"I never have forgotten her, nor viewed her attraction with a detractory label. Since then my life has been a chiaroscuro of experience; at times Providence has wrought havoc on me, yet I can take pride in that I have never derogared the love of any woman...every woman's love is a favour...a flower that withers but the fragrance remains."
~ Rabindranath Tagore remembering his "England-returned-liberal" tutor Anna Pandurang Tadkhad, daughter of Dr Atmaran, founder of Prarthna Samaj, a Maharashtra based Hindu reformist organisation.
In around 1878, 17 year old Tagore was sent to Bombay by his brother Satyendra Nath Tagore ( the first Indian member of ICS) to learn English manners and life-style which were to be taught to him by Miss Anna Pandurang.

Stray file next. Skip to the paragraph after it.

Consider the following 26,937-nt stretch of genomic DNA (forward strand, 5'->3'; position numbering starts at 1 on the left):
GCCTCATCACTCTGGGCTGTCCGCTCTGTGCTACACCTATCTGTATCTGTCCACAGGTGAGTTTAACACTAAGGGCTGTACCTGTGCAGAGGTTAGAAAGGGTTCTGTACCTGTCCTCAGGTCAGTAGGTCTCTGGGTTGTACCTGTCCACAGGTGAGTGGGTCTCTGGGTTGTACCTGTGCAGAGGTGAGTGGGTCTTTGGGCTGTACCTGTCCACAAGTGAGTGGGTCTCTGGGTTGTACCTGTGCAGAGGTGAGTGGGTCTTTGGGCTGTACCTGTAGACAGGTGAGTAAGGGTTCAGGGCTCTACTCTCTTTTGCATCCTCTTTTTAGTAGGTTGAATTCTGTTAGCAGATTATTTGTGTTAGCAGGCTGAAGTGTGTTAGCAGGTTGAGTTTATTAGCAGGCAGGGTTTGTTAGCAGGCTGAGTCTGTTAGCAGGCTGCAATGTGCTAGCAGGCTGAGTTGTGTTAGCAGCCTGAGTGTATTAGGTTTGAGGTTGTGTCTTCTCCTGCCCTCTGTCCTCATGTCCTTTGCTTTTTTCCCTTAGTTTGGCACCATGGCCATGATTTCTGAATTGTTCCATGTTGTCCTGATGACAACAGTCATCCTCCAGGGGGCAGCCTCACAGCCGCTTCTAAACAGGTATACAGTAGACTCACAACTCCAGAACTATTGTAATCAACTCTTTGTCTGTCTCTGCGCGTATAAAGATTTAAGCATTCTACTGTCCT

"I never could imagine why, of all the games, tug-of-war was thought of. Before I could even agree of this bout, she had slumped onto my body as a mark of defeat. But even this did not give me ecstasy nor endowed me with a romantic wisdom, which must have made her despair about my future."
At that time she was betrothed to a Scotch man named Littledale whom she did marry but died soon after on 5th July, 1881 in Edinburgh.
In November 1924, to celebrate the centenary of Peruvian independence, Tagore was invited to Latin America. On reaching that continent, Illness brought him close to Argentinian poet Victoria Ocampo.Victoria states, "Thus I came, little by little, to know Tagore and his moods. Little by little he partially tamed the young animal, by turns wild and docile, who did not sleep dog-like on the floor outside his door simply because it was not done"